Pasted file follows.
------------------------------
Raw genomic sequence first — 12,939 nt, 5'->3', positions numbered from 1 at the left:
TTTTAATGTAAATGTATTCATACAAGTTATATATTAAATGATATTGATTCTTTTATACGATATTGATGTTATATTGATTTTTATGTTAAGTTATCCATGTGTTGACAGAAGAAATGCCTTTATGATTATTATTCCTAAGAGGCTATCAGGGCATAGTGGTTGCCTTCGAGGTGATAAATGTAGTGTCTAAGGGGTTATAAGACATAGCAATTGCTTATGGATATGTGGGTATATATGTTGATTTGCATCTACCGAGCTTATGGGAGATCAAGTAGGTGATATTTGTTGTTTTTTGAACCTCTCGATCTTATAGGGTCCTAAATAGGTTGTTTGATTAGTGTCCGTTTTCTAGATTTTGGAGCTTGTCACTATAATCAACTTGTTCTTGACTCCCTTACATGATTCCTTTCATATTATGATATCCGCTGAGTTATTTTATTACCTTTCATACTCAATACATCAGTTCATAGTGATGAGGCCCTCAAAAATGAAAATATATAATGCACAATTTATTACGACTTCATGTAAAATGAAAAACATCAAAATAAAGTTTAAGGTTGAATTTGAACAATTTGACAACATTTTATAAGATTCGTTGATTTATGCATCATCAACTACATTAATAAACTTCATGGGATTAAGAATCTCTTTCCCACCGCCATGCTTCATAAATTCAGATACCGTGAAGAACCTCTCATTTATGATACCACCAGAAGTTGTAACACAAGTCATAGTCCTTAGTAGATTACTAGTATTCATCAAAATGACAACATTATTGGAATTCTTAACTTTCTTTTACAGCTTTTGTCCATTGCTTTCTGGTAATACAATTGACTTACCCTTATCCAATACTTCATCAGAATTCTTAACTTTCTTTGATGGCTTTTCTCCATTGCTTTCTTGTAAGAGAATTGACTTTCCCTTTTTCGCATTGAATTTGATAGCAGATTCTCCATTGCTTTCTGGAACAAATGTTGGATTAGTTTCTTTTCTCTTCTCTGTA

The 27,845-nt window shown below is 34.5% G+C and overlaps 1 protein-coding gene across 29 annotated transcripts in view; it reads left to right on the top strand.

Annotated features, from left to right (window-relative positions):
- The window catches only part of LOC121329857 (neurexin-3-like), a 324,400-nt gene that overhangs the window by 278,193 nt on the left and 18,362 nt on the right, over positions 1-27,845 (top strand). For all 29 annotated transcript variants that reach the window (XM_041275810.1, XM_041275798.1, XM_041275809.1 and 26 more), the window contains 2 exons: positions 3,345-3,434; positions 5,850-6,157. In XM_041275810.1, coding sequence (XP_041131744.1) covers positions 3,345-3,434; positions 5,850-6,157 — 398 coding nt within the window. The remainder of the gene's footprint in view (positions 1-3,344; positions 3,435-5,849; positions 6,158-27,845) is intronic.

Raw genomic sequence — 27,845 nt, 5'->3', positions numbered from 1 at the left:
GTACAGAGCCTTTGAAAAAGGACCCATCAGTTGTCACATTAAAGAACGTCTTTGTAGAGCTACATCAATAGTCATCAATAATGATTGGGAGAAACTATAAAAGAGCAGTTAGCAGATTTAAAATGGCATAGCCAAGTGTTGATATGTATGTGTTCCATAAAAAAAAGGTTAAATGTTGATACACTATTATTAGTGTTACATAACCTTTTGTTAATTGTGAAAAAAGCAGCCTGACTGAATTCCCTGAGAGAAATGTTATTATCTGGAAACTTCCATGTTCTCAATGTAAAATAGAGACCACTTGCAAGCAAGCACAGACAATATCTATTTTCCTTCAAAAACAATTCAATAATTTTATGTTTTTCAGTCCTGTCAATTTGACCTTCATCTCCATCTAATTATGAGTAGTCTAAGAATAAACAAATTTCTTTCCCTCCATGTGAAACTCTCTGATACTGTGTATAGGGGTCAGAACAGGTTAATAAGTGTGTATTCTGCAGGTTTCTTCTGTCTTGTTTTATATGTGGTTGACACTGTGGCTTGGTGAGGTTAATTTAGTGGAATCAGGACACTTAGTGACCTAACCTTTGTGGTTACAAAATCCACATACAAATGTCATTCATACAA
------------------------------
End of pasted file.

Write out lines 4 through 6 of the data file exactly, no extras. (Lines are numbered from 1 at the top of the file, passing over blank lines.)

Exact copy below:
Annotated features, from left to right (window-relative positions):
- The window catches only part of LOC121329857 (neurexin-3-like), a 324,400-nt gene that overhangs the window by 278,193 nt on the left and 18,362 nt on the right, over positions 1-27,845 (top strand). For all 29 annotated transcript variants that reach the window (XM_041275810.1, XM_041275798.1, XM_041275809.1 and 26 more), the window contains 2 exons: positions 3,345-3,434; positions 5,850-6,157. In XM_041275810.1, coding sequence (XP_041131744.1) covers positions 3,345-3,434; positions 5,850-6,157 — 398 coding nt within the window. The remainder of the gene's footprint in view (positions 1-3,344; positions 3,435-5,849; positions 6,158-27,845) is intronic.

Raw genomic sequence — 27,845 nt, 5'->3', positions numbered from 1 at the left: